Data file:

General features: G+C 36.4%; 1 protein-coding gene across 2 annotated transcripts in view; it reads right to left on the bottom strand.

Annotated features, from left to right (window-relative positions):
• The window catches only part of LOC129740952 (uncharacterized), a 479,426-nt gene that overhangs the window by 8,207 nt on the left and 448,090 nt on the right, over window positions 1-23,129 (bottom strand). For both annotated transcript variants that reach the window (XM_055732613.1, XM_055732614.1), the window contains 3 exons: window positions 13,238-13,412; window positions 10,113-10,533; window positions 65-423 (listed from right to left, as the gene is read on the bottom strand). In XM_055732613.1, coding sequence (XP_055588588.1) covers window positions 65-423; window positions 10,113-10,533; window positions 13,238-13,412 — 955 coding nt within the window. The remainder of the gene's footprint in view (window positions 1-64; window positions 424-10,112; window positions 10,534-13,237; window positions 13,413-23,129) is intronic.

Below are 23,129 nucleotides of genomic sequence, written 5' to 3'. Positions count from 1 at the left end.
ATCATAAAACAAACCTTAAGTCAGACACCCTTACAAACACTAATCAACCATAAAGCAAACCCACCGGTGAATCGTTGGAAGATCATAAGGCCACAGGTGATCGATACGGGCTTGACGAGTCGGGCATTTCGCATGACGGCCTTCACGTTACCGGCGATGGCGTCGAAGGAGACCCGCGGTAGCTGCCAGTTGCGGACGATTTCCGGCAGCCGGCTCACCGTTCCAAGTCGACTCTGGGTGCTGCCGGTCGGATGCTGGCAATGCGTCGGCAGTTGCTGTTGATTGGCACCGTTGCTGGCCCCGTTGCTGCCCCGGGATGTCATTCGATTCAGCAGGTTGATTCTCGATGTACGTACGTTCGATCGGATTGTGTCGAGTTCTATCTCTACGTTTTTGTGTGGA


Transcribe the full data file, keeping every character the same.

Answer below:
General features: G+C 36.4%; 1 protein-coding gene across 2 annotated transcripts in view; it reads right to left on the bottom strand.

Annotated features, from left to right (window-relative positions):
• The window catches only part of LOC129740952 (uncharacterized), a 479,426-nt gene that overhangs the window by 8,207 nt on the left and 448,090 nt on the right, over window positions 1-23,129 (bottom strand). For both annotated transcript variants that reach the window (XM_055732613.1, XM_055732614.1), the window contains 3 exons: window positions 13,238-13,412; window positions 10,113-10,533; window positions 65-423 (listed from right to left, as the gene is read on the bottom strand). In XM_055732613.1, coding sequence (XP_055588588.1) covers window positions 65-423; window positions 10,113-10,533; window positions 13,238-13,412 — 955 coding nt within the window. The remainder of the gene's footprint in view (window positions 1-64; window positions 424-10,112; window positions 10,534-13,237; window positions 13,413-23,129) is intronic.

Below are 23,129 nucleotides of genomic sequence, written 5' to 3'. Positions count from 1 at the left end.
ATCATAAAACAAACCTTAAGTCAGACACCCTTACAAACACTAATCAACCATAAAGCAAACCCACCGGTGAATCGTTGGAAGATCATAAGGCCACAGGTGATCGATACGGGCTTGACGAGTCGGGCATTTCGCATGACGGCCTTCACGTTACCGGCGATGGCGTCGAAGGAGACCCGCGGTAGCTGCCAGTTGCGGACGATTTCCGGCAGCCGGCTCACCGTTCCAAGTCGACTCTGGGTGCTGCCGGTCGGATGCTGGCAATGCGTCGGCAGTTGCTGTTGATTGGCACCGTTGCTGGCCCCGTTGCTGCCCCGGGATGTCATTCGATTCAGCAGGTTGATTCTCGATGTACGTACGTTCGATCGGATTGTGTCGAGTTCTATCTCTACGTTTTTGTGTGGA